I’d say “all according to plan” if I remembered actually planning it this way.
As with previous installments, I’d advise you to take a look back through past articles in this series; the first one has tanks and the general philosophy, while the second column tackles melee damage and the third tackles ranged damage of all flavors. Today, we’re finishing things off with healers. That’s kind of a tangled mess with every option other than White Mage, but we’ll plot a course.
Stone II/Stone III: Much like the Thunder line for Black Mage, this could easily be compressed down into traits. The big “functional” difference is that the first rank has a Heavy effect, but the reality is that pretty much no one uses it for that Heavy outside of PvP; it might as well be universal across ranks. This one seems pretty straightforward.
Cleric Stance: Consider this under “obvious cross-class skills” once again; Cleric Stance might as well be universal instead of native to White Mage, much like Rampart for tanks.
Protect: See above.
Stoneskin/Stoneskin II: See above once again, although I think the White Mage traits for the spell make it a bit murkier. Stoneskin II should definitely be reduced to a trait to change the spell’s behavior out of combat, since that’s all it functionally does. Stoneskin itself, though, is already functionally a “default” healer cross-class; it may as well become universal.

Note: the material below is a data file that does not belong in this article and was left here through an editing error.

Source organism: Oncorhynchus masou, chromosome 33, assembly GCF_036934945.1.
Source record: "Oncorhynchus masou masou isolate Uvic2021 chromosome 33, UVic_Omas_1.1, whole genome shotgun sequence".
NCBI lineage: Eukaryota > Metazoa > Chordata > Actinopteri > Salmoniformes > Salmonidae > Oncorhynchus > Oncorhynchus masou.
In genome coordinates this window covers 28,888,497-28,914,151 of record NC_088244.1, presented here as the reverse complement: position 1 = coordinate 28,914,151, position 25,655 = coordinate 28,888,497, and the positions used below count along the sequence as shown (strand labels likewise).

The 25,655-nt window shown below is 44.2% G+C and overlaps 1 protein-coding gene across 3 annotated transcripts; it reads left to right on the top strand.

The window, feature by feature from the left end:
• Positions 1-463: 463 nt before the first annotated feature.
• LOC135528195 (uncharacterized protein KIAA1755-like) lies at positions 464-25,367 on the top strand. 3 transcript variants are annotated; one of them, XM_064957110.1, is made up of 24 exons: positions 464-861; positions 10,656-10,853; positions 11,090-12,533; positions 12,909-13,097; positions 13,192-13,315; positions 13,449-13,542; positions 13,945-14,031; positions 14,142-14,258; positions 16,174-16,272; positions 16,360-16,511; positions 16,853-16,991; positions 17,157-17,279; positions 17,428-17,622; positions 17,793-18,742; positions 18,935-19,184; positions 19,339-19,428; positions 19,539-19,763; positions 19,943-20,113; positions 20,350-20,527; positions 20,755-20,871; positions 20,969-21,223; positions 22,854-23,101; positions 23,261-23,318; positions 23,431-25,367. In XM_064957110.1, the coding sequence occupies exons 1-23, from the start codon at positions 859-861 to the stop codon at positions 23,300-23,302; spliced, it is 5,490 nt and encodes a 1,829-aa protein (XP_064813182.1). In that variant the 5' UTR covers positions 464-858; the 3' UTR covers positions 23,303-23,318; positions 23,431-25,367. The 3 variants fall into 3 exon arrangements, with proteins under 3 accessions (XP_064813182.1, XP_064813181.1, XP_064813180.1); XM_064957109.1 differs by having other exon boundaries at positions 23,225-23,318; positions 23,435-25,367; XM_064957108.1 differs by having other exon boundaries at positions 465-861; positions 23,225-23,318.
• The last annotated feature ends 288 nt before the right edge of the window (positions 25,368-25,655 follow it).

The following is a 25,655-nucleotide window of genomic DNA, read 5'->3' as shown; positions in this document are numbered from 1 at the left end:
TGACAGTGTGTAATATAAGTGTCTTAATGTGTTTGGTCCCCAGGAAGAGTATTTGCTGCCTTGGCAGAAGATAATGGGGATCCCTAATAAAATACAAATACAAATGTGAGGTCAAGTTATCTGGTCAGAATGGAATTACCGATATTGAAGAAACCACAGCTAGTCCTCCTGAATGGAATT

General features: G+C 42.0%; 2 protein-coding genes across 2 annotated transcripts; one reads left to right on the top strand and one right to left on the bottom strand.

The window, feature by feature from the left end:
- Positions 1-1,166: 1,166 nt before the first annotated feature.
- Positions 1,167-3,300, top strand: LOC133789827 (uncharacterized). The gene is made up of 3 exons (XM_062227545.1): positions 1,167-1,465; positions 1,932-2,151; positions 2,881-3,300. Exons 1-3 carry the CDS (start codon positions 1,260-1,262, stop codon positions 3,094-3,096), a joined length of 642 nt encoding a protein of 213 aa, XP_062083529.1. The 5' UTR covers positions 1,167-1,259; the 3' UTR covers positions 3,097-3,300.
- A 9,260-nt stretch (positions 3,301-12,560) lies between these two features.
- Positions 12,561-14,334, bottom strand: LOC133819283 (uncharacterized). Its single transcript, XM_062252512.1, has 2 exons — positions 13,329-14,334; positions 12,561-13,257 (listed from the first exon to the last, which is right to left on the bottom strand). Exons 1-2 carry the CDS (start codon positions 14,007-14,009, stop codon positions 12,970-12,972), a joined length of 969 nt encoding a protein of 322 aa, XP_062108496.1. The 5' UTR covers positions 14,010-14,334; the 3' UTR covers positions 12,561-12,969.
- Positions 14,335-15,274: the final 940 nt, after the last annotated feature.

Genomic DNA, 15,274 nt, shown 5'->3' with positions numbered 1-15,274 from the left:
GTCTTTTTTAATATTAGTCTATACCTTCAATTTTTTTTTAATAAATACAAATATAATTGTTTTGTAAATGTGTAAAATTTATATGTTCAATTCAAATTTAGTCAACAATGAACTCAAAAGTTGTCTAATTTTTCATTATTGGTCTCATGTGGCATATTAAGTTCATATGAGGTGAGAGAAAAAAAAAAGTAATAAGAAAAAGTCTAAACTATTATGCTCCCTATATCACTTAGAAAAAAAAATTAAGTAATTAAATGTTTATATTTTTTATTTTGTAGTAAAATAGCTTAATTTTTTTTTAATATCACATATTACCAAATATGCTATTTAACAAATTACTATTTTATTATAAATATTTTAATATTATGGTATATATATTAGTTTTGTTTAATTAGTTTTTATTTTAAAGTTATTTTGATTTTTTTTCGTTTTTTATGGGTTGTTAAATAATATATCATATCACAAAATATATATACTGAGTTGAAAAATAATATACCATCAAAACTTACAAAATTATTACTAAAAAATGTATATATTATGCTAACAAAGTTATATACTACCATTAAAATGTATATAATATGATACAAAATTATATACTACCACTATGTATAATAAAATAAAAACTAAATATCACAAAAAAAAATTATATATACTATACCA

Repose: The interesting thing about White Mage and Black Mage is that they both have several spells with similar functionality but slight differences, and Repose kind of plays off of that; it’s not as potent as Sleep with its lack of AoE, but it still works like Sleep. Of course, the problem is that no one uses Sleep in PvE content anyhow, so Repose is a strictly worse spell that no one uses. It’s easy enough to remove it.
Eye for an Eye: I talked about this briefly with Summoner, but this is one of those effects that seems best made into a cross-class skill by default. The hope – although it’s largely based off of speculation – would be that making effects like this cross-class would also change how things such as Deployment Tactics work; it’d be nice if instead of that ability just spreading two sorts of buffs, it spreads your cross-class buffs as well. Hello, easy party buffing with Stoneskin!
Ruin II: Again, discussed with Summoner; this would be easy enough to make into a trait rather than a separate spell.
Miasma II: While Summoner could probably live without Miasma II, I’d go so far as to say it’s almost actively harmful to Scholar; it encourages running into harm’s way, which is a bad idea for a squishy DPS but a very bad idea for a healer. Scholar losing this would still have tons of solid options for spreading damage over time throughout the enemy groups, so it’s not really much of a loss.
Virus: Another skill that should probably just go into the cross-class bucket for everyone, possibly while retaining traits to make it more potent on Scholar.